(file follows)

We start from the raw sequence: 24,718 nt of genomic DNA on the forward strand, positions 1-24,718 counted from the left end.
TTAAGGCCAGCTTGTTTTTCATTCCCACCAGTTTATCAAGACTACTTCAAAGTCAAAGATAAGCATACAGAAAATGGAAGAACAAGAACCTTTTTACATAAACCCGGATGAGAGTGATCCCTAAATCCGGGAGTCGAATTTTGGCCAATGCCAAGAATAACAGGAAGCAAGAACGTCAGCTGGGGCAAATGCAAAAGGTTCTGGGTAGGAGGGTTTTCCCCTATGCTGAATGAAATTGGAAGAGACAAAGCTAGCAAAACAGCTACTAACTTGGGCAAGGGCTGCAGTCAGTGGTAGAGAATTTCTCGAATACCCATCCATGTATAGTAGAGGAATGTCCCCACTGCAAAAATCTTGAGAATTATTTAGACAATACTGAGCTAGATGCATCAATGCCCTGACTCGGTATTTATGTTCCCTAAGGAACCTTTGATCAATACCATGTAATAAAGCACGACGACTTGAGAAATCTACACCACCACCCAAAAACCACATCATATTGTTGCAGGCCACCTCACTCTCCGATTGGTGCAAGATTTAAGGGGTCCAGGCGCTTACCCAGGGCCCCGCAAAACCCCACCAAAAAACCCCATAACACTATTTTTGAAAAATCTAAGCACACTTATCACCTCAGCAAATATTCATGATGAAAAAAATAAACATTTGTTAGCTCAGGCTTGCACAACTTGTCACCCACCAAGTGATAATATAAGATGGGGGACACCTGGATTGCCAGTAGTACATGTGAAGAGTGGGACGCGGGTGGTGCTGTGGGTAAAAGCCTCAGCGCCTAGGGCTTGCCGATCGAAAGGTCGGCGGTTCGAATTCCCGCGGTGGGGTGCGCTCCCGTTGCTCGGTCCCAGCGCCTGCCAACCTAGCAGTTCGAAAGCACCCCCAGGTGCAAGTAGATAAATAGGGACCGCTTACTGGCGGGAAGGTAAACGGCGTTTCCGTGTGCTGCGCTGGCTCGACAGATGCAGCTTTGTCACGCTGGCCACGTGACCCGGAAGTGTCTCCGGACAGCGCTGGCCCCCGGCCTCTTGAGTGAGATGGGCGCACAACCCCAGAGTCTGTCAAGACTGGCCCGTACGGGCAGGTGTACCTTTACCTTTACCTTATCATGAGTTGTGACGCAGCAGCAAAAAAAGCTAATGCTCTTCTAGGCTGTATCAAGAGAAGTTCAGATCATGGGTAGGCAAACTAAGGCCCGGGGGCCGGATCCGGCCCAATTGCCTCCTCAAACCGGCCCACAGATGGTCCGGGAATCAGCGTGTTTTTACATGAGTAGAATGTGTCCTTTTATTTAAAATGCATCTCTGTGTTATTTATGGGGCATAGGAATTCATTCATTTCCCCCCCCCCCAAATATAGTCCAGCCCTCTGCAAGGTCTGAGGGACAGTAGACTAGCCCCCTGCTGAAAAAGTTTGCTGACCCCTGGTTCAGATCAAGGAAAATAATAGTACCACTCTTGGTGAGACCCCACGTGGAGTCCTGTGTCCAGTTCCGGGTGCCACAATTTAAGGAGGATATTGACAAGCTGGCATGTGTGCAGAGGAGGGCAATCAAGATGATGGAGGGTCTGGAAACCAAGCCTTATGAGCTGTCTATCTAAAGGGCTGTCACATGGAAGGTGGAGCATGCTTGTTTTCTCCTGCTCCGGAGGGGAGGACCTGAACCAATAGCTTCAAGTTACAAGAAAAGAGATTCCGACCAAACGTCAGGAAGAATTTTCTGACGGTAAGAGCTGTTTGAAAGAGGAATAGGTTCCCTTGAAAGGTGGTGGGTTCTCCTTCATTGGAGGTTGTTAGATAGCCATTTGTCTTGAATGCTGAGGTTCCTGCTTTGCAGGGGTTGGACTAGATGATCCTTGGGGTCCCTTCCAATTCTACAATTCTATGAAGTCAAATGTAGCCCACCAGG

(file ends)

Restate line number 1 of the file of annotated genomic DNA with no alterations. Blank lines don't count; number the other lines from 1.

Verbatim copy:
We start from the raw sequence: 24,718 nt of genomic DNA on the forward strand, positions 1-24,718 counted from the left end.